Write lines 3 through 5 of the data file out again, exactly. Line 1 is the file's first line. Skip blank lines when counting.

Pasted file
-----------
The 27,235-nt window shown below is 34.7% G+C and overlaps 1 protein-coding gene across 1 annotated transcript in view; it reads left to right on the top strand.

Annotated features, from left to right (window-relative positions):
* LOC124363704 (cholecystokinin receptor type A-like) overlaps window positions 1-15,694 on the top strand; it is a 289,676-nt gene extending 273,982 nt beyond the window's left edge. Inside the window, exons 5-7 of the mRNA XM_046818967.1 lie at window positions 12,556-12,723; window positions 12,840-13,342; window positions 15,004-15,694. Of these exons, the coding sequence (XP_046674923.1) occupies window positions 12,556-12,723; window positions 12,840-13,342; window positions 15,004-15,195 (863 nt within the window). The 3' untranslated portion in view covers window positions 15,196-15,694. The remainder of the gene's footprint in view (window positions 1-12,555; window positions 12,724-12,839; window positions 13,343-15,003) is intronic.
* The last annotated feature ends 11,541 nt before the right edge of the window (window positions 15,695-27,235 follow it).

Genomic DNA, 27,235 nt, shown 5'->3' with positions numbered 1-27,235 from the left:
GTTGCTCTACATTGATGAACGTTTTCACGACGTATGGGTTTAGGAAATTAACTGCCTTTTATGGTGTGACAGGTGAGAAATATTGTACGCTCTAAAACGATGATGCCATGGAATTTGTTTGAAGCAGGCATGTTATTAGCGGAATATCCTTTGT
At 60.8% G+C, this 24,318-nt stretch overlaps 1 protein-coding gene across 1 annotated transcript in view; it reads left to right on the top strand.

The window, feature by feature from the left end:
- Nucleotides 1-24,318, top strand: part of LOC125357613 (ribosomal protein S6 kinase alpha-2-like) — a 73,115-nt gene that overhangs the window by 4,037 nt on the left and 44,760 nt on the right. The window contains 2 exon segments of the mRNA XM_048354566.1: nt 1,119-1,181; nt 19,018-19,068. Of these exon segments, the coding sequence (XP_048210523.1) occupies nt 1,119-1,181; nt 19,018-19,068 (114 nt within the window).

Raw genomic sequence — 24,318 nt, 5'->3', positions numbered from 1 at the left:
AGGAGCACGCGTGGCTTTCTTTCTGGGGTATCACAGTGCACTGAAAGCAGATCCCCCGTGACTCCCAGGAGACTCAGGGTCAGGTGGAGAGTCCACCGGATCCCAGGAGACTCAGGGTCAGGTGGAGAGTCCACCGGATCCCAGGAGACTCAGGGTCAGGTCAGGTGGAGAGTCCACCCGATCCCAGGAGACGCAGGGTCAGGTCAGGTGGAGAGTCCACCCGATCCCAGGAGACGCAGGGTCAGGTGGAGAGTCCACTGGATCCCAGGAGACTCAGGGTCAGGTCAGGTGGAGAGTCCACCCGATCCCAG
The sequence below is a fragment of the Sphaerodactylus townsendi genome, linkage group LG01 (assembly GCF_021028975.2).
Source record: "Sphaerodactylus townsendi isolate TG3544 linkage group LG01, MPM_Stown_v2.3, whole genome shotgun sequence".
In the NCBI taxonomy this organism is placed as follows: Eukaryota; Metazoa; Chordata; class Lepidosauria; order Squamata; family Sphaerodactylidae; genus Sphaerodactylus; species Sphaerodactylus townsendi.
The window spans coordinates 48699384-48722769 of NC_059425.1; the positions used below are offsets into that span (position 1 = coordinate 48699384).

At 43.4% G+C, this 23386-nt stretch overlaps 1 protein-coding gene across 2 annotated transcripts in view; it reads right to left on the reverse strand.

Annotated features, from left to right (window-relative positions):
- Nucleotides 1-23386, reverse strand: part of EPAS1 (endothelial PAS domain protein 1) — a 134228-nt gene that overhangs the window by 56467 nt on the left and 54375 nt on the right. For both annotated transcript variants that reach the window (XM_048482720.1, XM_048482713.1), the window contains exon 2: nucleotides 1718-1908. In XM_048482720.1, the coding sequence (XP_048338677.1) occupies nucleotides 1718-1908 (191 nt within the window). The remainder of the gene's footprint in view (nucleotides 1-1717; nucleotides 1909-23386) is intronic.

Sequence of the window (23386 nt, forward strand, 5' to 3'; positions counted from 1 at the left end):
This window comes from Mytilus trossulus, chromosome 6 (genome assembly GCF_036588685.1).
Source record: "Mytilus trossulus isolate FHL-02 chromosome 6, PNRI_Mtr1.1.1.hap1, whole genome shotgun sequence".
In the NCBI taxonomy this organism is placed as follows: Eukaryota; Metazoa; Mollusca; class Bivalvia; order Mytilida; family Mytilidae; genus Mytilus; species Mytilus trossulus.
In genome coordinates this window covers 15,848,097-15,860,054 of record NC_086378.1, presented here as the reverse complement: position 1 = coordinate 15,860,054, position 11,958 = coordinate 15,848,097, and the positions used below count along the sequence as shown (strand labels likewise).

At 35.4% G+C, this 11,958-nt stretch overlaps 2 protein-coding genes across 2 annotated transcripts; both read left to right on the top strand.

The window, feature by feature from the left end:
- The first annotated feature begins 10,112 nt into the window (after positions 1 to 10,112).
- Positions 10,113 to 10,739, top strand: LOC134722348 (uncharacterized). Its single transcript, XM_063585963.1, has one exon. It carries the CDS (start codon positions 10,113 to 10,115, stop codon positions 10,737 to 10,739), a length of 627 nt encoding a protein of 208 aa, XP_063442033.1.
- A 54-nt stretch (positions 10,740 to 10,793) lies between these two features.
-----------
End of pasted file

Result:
* LOC124363704 (cholecystokinin receptor type A-like) overlaps window positions 1-15,694 on the top strand; it is a 289,676-nt gene extending 273,982 nt beyond the window's left edge. Inside the window, exons 5-7 of the mRNA XM_046818967.1 lie at window positions 12,556-12,723; window positions 12,840-13,342; window positions 15,004-15,694. Of these exons, the coding sequence (XP_046674923.1) occupies window positions 12,556-12,723; window positions 12,840-13,342; window positions 15,004-15,195 (863 nt within the window). The 3' untranslated portion in view covers window positions 15,196-15,694. The remainder of the gene's footprint in view (window positions 1-12,555; window positions 12,724-12,839; window positions 13,343-15,003) is intronic.
* The last annotated feature ends 11,541 nt before the right edge of the window (window positions 15,695-27,235 follow it).

Genomic DNA, 27,235 nt, shown 5'->3' with positions numbered 1-27,235 from the left: